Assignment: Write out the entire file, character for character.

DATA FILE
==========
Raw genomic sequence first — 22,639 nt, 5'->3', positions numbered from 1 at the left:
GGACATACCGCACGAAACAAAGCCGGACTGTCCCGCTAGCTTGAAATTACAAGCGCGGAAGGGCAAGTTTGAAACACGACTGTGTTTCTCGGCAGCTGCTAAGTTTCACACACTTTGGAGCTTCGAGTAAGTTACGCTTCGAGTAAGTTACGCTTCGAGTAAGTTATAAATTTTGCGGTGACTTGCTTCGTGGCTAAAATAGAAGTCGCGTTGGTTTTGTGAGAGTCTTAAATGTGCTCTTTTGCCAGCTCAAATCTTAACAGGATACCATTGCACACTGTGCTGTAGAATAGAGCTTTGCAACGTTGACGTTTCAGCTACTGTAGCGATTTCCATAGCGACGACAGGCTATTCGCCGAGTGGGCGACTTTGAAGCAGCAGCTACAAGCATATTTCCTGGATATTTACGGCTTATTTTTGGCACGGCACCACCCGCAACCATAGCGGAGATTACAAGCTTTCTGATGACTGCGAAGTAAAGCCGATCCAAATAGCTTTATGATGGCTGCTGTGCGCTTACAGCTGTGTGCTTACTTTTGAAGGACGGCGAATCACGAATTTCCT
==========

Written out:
Raw genomic sequence first — 22,639 nt, 5'->3', positions numbered from 1 at the left:
GGACATACCGCACGAAACAAAGCCGGACTGTCCCGCTAGCTTGAAATTACAAGCGCGGAAGGGCAAGTTTGAAACACGACTGTGTTTCTCGGCAGCTGCTAAGTTTCACACACTTTGGAGCTTCGAGTAAGTTACGCTTCGAGTAAGTTACGCTTCGAGTAAGTTATAAATTTTGCGGTGACTTGCTTCGTGGCTAAAATAGAAGTCGCGTTGGTTTTGTGAGAGTCTTAAATGTGCTCTTTTGCCAGCTCAAATCTTAACAGGATACCATTGCACACTGTGCTGTAGAATAGAGCTTTGCAACGTTGACGTTTCAGCTACTGTAGCGATTTCCATAGCGACGACAGGCTATTCGCCGAGTGGGCGACTTTGAAGCAGCAGCTACAAGCATATTTCCTGGATATTTACGGCTTATTTTTGGCACGGCACCACCCGCAACCATAGCGGAGATTACAAGCTTTCTGATGACTGCGAAGTAAAGCCGATCCAAATAGCTTTATGATGGCTGCTGTGCGCTTACAGCTGTGTGCTTACTTTTGAAGGACGGCGAATCACGAATTTCCT